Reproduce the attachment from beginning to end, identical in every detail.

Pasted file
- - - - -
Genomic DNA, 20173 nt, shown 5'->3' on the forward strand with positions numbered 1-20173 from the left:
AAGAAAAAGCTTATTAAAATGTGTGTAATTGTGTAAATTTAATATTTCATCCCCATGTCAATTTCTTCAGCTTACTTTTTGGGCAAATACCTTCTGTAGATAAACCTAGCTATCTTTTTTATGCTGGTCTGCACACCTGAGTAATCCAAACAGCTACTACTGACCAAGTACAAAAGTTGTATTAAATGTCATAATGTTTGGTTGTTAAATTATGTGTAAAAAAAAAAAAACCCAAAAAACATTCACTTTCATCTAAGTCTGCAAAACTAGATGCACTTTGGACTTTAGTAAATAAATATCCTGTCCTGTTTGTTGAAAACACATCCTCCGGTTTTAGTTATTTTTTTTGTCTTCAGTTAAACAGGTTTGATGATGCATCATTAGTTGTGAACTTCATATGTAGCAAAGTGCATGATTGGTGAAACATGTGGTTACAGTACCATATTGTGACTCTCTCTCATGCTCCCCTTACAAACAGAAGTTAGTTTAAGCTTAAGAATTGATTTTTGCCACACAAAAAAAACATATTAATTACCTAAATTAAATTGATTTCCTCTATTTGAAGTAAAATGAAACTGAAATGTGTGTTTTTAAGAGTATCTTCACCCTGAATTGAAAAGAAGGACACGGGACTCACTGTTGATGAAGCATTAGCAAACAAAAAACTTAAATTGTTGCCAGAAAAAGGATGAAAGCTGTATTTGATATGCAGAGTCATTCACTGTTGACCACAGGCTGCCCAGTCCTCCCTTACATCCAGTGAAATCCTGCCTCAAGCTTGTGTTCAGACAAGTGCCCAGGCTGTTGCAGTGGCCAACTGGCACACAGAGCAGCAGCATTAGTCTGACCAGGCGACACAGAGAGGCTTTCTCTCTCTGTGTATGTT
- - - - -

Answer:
Genomic DNA, 20173 nt, shown 5'->3' on the forward strand with positions numbered 1-20173 from the left:
AAGAAAAAGCTTATTAAAATGTGTGTAATTGTGTAAATTTAATATTTCATCCCCATGTCAATTTCTTCAGCTTACTTTTTGGGCAAATACCTTCTGTAGATAAACCTAGCTATCTTTTTTATGCTGGTCTGCACACCTGAGTAATCCAAACAGCTACTACTGACCAAGTACAAAAGTTGTATTAAATGTCATAATGTTTGGTTGTTAAATTATGTGTAAAAAAAAAAAAACCCAAAAAACATTCACTTTCATCTAAGTCTGCAAAACTAGATGCACTTTGGACTTTAGTAAATAAATATCCTGTCCTGTTTGTTGAAAACACATCCTCCGGTTTTAGTTATTTTTTTTGTCTTCAGTTAAACAGGTTTGATGATGCATCATTAGTTGTGAACTTCATATGTAGCAAAGTGCATGATTGGTGAAACATGTGGTTACAGTACCATATTGTGACTCTCTCTCATGCTCCCCTTACAAACAGAAGTTAGTTTAAGCTTAAGAATTGATTTTTGCCACACAAAAAAAACATATTAATTACCTAAATTAAATTGATTTCCTCTATTTGAAGTAAAATGAAACTGAAATGTGTGTTTTTAAGAGTATCTTCACCCTGAATTGAAAAGAAGGACACGGGACTCACTGTTGATGAAGCATTAGCAAACAAAAAACTTAAATTGTTGCCAGAAAAAGGATGAAAGCTGTATTTGATATGCAGAGTCATTCACTGTTGACCACAGGCTGCCCAGTCCTCCCTTACATCCAGTGAAATCCTGCCTCAAGCTTGTGTTCAGACAAGTGCCCAGGCTGTTGCAGTGGCCAACTGGCACACAGAGCAGCAGCATTAGTCTGACCAGGCGACACAGAGAGGCTTTCTCTCTCTGTGTATGTT